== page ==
The need to identify and explain persistent inequalities between females and males, and between people of different “colors”; this includes the concern to identify how social forces, often under the guise of biological forces, work to perpetuate such inequalities. (p. 226/7)
More specifically, the goal of the project is to consider what work the concepts of gender and race might do for us in a critical—specifically feminist and antiracist—social theory… (p. 226)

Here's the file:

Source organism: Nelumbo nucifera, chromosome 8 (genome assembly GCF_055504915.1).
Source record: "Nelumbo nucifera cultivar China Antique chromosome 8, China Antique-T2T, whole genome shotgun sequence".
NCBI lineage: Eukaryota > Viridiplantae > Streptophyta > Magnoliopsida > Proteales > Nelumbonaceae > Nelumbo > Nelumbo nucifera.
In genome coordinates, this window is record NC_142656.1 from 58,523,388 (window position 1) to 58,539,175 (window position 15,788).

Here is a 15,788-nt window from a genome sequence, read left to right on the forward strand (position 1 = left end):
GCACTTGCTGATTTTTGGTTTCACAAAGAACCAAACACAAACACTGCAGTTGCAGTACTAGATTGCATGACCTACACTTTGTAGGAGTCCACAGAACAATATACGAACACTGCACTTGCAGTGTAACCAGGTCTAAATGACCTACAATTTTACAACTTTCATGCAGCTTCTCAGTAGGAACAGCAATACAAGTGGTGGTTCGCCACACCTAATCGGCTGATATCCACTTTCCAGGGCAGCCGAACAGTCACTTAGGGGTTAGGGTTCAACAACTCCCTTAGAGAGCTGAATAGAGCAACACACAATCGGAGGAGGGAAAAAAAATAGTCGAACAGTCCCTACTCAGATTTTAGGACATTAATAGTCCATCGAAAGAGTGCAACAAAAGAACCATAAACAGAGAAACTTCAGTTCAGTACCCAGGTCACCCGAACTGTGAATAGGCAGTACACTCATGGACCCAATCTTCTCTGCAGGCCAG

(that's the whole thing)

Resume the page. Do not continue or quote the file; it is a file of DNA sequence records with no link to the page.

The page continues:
Another aspect where Haslanger borrows from the critical theory tradition is the idea of ideology critique. As stated in a passage quoted above, her starting point is that our ordinary understandings of social kinds tend to be ideology-ridden, in such a way that they in fact perpetuate inequalities and hierarchies among men and women, white people and people of color. This is another reason why the approach required, given her stated purposes, cannot be either conceptual analysis, which leaves these ordinary understandings essentially intact, or descriptive analysis, which purportedly addresses the phenomena directly without critically examining the ideological components of our ordinary understandings of social kinds. Ameliorative (revisionary) analysis is what is required.